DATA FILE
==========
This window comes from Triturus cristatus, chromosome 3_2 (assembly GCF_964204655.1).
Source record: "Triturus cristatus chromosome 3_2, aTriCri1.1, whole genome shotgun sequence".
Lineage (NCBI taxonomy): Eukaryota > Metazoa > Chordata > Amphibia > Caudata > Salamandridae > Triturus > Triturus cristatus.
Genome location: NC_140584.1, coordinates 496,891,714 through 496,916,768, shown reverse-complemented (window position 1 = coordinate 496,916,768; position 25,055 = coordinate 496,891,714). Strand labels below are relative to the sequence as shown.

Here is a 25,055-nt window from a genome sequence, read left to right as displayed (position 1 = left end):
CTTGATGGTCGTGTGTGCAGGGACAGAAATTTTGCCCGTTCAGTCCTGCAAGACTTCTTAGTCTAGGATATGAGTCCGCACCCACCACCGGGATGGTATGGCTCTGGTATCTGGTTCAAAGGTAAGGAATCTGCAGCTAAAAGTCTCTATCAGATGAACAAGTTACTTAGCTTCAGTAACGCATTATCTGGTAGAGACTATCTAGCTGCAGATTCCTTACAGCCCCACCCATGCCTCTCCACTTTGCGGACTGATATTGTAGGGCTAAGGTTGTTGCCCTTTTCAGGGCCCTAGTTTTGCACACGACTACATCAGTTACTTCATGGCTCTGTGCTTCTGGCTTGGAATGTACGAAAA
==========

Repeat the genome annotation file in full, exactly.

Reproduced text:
This window comes from Triturus cristatus, chromosome 3_2 (assembly GCF_964204655.1).
Source record: "Triturus cristatus chromosome 3_2, aTriCri1.1, whole genome shotgun sequence".
Lineage (NCBI taxonomy): Eukaryota > Metazoa > Chordata > Amphibia > Caudata > Salamandridae > Triturus > Triturus cristatus.
Genome location: NC_140584.1, coordinates 496,891,714 through 496,916,768, shown reverse-complemented (window position 1 = coordinate 496,916,768; position 25,055 = coordinate 496,891,714). Strand labels below are relative to the sequence as shown.

Here is a 25,055-nt window from a genome sequence, read left to right as displayed (position 1 = left end):
CTTGATGGTCGTGTGTGCAGGGACAGAAATTTTGCCCGTTCAGTCCTGCAAGACTTCTTAGTCTAGGATATGAGTCCGCACCCACCACCGGGATGGTATGGCTCTGGTATCTGGTTCAAAGGTAAGGAATCTGCAGCTAAAAGTCTCTATCAGATGAACAAGTTACTTAGCTTCAGTAACGCATTATCTGGTAGAGACTATCTAGCTGCAGATTCCTTACAGCCCCACCCATGCCTCTCCACTTTGCGGACTGATATTGTAGGGCTAAGGTTGTTGCCCTTTTCAGGGCCCTAGTTTTGCACACGACTACATCAGTTACTTCATGGCTCTGTGCTTCTGGCTTGGAATGTACGAAAA